Funding: Federal transportation loan.
5. The Chicago Spire
For more than five years, the $1 billion Chicago Spire has been nothing more than a hole in the ground. After plans for the ambitious supertall skyscraper were abandoned following financing problems, the Irish developer behind the project has reportedly landed funding and wants to re-start the effort.
The planned height of 2,000 feet (150 floors) would make the Santiago Calatrava-designed spire the third-tallest building in the world behind Dubai’s Burj Khalifa and the newly-built Shanghai Tower in Shanghai. The spire would also help Chicago reclaim the title of tallest building in America, which it recently (and somewhat controversially) ceded to New York City’s One World Trade Center.
Status: Re-financing pending.
6. McCormick Place Expansion
McCormick Place is already North America’s largest exhibition and meeting facility, but a massive project (planned in conjunction with the Navy Pier overhaul) is set to add a 10,000-seat events center, a boutique hotel, a 1,200-room Marriott hotel, a new CTA station on the Green Line at Cermak and a new basketball arena for DePaul University.
Status: CTA Green Line station project already in-progress.
Funding: TIF dollars (city is also seeking private developers).
7. Lake Shore Drive
The north portion of Lake Shore Drive from Grand Avenue to Hollywood Avenue will see a massive rebuild that many active transit supporters hope will restore the drive (and the nearby Lake Front Trail) to its original boulevard-like state. In addition to better lighting and resurfacing, proposals including straightening the Oak Street S-curve, building more pathways from the city side to the lakeside, landscaping current vegetation and concrete and — most controversially — consolidating some North Lake Shore Drive interchanges like those near Montrose, Wilson and Lawrence.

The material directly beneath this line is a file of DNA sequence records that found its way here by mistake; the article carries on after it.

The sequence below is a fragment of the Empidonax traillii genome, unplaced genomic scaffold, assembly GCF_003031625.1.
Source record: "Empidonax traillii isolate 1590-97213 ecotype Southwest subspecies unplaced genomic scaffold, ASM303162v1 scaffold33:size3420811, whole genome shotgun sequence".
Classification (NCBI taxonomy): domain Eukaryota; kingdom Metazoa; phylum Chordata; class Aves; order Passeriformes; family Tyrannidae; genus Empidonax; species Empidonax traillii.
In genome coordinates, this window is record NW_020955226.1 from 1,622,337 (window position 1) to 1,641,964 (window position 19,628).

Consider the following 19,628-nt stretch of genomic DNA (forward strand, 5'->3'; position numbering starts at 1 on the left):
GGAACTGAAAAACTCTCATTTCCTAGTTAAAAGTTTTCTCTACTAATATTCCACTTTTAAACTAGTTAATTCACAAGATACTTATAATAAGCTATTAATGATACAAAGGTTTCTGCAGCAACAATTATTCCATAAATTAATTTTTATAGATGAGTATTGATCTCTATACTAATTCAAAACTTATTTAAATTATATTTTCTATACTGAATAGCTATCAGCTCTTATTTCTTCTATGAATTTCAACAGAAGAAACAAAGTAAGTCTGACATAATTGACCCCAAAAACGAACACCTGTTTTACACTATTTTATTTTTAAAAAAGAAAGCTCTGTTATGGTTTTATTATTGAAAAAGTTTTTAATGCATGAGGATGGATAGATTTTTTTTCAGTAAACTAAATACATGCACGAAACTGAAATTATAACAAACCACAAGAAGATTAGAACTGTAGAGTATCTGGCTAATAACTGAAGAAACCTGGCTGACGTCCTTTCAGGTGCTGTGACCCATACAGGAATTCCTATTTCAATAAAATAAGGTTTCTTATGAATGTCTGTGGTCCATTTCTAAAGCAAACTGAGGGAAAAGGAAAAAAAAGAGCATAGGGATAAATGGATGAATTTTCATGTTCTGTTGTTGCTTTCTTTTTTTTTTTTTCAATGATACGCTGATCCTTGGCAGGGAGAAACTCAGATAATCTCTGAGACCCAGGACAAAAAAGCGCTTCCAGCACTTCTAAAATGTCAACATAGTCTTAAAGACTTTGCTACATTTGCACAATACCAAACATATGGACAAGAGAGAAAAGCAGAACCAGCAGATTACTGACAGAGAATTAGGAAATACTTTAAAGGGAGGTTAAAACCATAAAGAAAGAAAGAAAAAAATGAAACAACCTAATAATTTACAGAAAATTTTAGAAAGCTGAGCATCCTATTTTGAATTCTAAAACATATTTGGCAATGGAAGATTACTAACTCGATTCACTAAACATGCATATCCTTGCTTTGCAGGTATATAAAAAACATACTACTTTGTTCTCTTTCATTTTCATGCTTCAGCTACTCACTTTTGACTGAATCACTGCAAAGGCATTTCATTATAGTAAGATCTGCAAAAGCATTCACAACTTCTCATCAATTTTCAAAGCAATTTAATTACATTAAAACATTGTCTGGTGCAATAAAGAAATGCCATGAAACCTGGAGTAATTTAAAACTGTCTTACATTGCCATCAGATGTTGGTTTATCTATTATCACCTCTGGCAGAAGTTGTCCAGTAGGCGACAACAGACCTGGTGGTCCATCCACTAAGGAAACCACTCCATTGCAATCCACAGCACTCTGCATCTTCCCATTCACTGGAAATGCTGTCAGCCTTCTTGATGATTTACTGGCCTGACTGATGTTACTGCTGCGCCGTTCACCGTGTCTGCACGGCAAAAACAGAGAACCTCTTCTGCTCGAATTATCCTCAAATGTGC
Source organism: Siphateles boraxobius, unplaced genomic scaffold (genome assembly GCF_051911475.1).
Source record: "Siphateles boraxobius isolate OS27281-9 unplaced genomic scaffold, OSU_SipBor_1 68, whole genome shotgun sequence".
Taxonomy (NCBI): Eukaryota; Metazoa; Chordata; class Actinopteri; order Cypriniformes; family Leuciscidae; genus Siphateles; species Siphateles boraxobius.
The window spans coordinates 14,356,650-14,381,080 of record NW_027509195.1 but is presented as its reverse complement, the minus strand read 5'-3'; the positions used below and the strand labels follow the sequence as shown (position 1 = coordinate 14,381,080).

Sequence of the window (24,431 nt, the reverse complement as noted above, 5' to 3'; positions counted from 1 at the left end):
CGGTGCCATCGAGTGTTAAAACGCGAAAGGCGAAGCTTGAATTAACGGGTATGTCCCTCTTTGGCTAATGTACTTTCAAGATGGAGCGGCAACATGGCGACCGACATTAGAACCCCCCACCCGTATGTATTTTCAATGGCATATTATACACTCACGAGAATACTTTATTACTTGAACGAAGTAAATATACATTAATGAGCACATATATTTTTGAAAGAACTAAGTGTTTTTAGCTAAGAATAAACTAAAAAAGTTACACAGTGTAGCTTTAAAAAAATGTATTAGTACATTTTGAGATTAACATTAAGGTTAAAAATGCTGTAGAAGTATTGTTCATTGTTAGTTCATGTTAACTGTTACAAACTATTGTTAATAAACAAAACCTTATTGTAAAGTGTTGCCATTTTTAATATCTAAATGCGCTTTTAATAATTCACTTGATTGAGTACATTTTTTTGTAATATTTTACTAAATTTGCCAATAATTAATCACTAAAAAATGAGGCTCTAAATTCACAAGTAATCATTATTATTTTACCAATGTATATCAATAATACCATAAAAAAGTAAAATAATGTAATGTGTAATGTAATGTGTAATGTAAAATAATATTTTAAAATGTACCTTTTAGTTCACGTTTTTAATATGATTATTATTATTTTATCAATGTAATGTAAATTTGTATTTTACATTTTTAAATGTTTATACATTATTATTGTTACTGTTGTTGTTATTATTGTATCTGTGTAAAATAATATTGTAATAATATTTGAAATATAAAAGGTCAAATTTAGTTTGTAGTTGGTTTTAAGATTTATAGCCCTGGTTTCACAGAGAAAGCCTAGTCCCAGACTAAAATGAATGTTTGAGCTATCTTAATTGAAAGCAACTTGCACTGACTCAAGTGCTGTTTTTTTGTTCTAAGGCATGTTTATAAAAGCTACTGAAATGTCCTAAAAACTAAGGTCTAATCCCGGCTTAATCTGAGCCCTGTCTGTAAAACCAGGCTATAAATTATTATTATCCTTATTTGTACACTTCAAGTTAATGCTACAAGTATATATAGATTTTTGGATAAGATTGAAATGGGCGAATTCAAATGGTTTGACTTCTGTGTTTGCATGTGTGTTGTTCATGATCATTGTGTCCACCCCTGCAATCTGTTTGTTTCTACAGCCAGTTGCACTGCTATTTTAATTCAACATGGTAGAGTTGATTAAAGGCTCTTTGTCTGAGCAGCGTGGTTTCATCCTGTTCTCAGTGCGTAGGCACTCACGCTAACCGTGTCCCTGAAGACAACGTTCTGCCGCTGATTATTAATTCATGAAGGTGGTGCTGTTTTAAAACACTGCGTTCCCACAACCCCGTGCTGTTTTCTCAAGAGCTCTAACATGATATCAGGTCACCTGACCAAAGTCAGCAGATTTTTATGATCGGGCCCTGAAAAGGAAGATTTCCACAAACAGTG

Status: Still in design phase, but could begin as early as 2018 or 2019, depending on funding.
Funding: State and local transportation funds.
8. Englewood Farms
The sprawling South Side neighborhood has struggled with years of high crime, low investment and massive population decline, but a new initiative could change the fate of Englewood and make it one of the largest agribusiness hubs in the nation. The plan calls for developing 13 square miles of area property. At its core would be an agriculturally focused two-mile development of abandoned rail line called the New ERA (Englewood Re-making America) Trail. The above-ground rail line would be a corridor for green businesses, decorated with public art and friendly to active transit like biking and walking.
Eric Allix Rogers/Flickr
Status: “Forthcoming,” according to Peter Strazzabosco, Chicago’s deputy commissioner of Department of Housing and Economic Development.
Funding: Public and private investment.
9. Bronzeville’s Motor Row
With Bronzeville the heart of Chicago’s black history, an ambitious effort to re-develop motor row into a more pedestrian-friendly entertainment district had Mayor Rahm Emanuel talking of marketing the neighborhood as the “New Harlem.” The DePaul basketball arena from the larger McCormick Place expansion plan, which has drawn the ire of some Bronzeville neighbors, is maybe the quietest of the proposed options: Other ideas include a new concert venue and a ’30s and ’40s gangster-themed hotel.
Read more here: Huffington personal-finance